Jessica Cejnar / Monday, Feb. 22 @ 5:03 p.m.

Caltrans Continues To Clear Rocks, Soil, Debris From U.S. 101 Near Last Chance Grade, Hopes To Bring In Special Equipment To Stabilize Slope


Caltrans crews work to clear debris from U.S. 101 near Last Chance Grade last week. Photo courtesy of Caltrans District 1

Though the road reopened at about 10 a.m. Monday, Caltrans crews continue to work to get debris off the hillside above Last Chance Grade.

The department closed the road at about 6 p.m. so they could bring in special equipment to stabilize the area and reopen the road. Yet despite the amount of debris falling onto the highway, including quarter-ton rocks, U.S. 101 itself is undamaged, said Caltrans project manager Sebastian Cohen.

“When we talk about Last Chance Grade it’s almost entirely been a slope failure from below,” he said. “Landslides on the ocean face of the slope give way and fall and project up into the roadway and the roadway settles because the landslide is below the roadway. This is the first time other than in a couple smaller locations where it’s been a failure from above that’s caused the issues.”

The highway is expected to reopen at 10 a.m. Tuesday.

The landslide continues to bisect Del Norte County, keeping students in the Klamath area from going attending in-person classes at Del Norte and Sunset high schools, Crescent Elk Middle School and Margaret Keating Elementary School.

Due to safety and slide frequency, students living south of Last Chance Grade will participate in distance learning until the area is stable, Del Norte Unified School District announced Monday.

Emergency services coming from Crescent City are having to call upon mutual aid partners in Humboldt County to reach Klamath area residents.

“Del Norte Ambulance and Cal Ore Life Flight have talked to Arcata Ambulance,” Del Norte Emergency Services Manager Kymmie Scott told the Wild Rivers Outpost. “Cal-Ore can fly people out if it’s a life threatening emergency and Arcata Ambulance is on call for less urgent needs.”

Dr. Warren Rehwaldt, Del Norte County’s public health officer, even hitched a ride on an air ambulance to deliver the last of the community’s Pfizer COVID-19 vaccine doses.

“I left about 8 and got back about 10,” he told the Outpost. “Travel time, it shaved an hour. If we had gone by vehicle it would have been at least three hours, closer to four.”

Though the road has reopened, with delays of at least one hour, the Del Norte Office of Emergency Services is asking residents to restrict travel through the Last Chance Grade area unless it’s absolutely necessary. Motorists are urged to check Caltrans’ Quick Map tool before their trip.

Last Chance Grade comprises a three-mile stretch of U.S. 101 about 10 miles south of Crescent City and consists of about four major slides, according to Cohen. The area typically moves about two inches per year, he said.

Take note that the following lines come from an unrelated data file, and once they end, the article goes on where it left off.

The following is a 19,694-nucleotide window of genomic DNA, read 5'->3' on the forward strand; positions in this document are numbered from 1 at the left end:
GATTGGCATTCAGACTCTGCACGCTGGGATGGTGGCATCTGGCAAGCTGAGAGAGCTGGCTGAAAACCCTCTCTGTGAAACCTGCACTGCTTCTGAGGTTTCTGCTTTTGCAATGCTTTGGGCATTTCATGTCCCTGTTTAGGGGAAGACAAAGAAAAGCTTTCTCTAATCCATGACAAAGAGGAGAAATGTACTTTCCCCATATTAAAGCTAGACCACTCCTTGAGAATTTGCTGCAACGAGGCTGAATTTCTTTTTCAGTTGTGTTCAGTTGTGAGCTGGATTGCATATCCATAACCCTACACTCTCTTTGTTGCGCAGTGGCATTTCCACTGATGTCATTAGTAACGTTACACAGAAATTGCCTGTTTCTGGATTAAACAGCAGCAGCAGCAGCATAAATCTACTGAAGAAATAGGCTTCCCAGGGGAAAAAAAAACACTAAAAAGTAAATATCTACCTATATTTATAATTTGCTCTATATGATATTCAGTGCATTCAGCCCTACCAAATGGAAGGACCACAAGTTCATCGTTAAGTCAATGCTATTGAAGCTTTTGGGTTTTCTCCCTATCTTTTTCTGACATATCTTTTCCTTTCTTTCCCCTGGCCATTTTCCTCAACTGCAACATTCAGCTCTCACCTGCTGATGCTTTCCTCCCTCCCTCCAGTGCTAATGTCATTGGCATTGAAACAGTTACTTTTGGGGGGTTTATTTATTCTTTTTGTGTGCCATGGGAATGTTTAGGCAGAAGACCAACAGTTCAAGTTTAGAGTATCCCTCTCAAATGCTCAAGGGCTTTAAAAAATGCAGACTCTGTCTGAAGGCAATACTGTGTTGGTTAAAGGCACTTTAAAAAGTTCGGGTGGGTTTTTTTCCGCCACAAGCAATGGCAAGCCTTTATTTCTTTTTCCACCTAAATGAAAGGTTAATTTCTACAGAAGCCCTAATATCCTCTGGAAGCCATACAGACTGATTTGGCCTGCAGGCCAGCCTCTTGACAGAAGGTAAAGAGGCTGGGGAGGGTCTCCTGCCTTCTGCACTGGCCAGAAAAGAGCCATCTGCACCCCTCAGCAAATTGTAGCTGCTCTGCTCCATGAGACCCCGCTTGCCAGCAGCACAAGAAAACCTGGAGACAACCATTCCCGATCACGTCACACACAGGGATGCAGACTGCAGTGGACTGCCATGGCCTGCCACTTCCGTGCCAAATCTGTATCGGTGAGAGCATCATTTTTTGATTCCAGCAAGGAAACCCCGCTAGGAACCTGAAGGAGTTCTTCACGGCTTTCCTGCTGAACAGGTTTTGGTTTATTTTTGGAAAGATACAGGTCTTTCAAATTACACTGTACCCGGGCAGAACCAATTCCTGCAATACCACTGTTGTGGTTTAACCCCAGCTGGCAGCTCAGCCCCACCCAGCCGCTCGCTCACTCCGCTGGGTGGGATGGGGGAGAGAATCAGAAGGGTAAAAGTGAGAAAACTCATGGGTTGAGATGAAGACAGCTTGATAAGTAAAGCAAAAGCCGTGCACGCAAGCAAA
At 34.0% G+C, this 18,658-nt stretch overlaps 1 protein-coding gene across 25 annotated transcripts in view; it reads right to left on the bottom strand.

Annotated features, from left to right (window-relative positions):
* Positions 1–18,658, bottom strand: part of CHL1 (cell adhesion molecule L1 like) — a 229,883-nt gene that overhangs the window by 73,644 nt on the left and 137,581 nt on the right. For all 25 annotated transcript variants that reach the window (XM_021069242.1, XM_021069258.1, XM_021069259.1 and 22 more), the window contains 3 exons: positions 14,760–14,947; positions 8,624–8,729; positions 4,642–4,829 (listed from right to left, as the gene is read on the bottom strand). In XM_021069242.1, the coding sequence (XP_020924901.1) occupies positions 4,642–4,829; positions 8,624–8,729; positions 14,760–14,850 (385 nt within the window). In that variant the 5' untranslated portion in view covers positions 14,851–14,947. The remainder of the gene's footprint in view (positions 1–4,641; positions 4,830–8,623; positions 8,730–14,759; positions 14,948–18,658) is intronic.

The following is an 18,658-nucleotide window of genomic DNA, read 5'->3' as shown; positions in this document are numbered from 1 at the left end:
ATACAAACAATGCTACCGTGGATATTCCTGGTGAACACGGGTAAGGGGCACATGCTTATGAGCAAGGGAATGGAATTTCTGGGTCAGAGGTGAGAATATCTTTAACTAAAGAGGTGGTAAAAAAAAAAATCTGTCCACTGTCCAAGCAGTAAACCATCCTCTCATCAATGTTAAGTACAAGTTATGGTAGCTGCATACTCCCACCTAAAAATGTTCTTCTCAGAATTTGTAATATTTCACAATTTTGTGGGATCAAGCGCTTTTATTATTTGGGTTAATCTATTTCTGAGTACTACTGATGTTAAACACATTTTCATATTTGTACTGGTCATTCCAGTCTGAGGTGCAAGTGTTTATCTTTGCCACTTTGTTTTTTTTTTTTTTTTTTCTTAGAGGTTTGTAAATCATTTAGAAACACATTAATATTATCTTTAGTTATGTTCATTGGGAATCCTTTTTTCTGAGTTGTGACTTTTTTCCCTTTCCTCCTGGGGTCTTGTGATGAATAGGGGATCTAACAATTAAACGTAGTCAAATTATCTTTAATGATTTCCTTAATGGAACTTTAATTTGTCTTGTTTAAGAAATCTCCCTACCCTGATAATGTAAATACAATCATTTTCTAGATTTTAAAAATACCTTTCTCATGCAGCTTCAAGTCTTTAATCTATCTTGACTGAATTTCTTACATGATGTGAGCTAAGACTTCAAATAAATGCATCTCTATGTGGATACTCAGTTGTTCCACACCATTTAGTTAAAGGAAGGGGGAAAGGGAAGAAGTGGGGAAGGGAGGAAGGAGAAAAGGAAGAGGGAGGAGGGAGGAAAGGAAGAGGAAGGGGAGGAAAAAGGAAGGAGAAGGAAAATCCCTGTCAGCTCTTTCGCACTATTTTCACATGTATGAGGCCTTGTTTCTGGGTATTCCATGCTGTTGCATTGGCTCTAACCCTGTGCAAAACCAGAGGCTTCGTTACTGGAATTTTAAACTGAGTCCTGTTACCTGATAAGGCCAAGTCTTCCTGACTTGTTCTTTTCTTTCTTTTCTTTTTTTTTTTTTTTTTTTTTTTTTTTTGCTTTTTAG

In addition to ongoing emergency repairs in the area, Caltrans has been conducting geotechnical and environmental studies to determine a feasible route around the landslide. This project has identified six possible options for a bypass.

On Feb. 13, the landslide came down on top of the road instead of taking out the slope underneath it, according to Cohen. Rocks hit and damaged contractors equipment and the temporary light signal in the area because debris was coming down too fast for crews to remove them, he said.

The landslide is comprised of rock, soil, trees and logs from above the highway, Cohen said. Triggered by precipitation, soil landslides typically stop when the rain stops, allowing crews to remove the debris. In this case, Caltrans would clear the material and reopen the road only to have a rockfall shut everything back down, he said.

According to Cohen, cracks in the rock expanding and contracting with temperature have been contributing to slide activity in the area. This has caused the rockfall to become active at night, he said.

Added soil, trees and logs from above also puts pressure on the rocky outcropping, creating a more dynamic landslide, Cohen said.

“If we don’t have rain, we’re hoping we make a lot of progress this week and get everything removed,” he said. “Then we can come in with our proactive mitigation measures. Right now we’re really just trying to get the material down off the hillside so we can be there and work underneath it.”

When Caltrans closes the road again at night, crews may bring spider excavators that can go on slopes that are nearly vertical to bring down more of the landslide.

Once the road is clean, Cohen said, Caltrans may deploy rock netting as well as a 20-foot tall rock barrier to stabilize the area.

These measures are similar to the ones Caltrans used to stabilize the Horseshoe Slide in Mendocino County in 2017. But first, he said, the road must be safe to the traveling public and to crews in the area.

“Every two minutes we had quarter-ton rocks coming down on us,” Cohen said, referring to the on going slide activity. “We can’t be underneath there. We can’t keep traffic going through there, and CHP wouldn’t allow us anyway. Even when we had the roadway open they were quite concerned.”

Other measures Caltrans may take include using heavy equipment to make loosened rocks on the hillside come away, Cohen said. But because of the current hazards, geotechnical engineers are hiking to the top of the slide above the highway to inspect the area, he said.

According to Cohen, it’ll typically takes a helicopter to install the rock netting.

As for right now, Caltrans hopes to bring a U.S. Coast Guard helicopter into the area to help its engineers take a look at the area.

“Our goal is to make sure everyone’s safe and adapt to what the landslide lets us do,” Cohen said. “We’ll maximize our efficiency based on what the landslide lets us do.”

For more information on road conditions, visit Caltrans’ Quick Maps tool.


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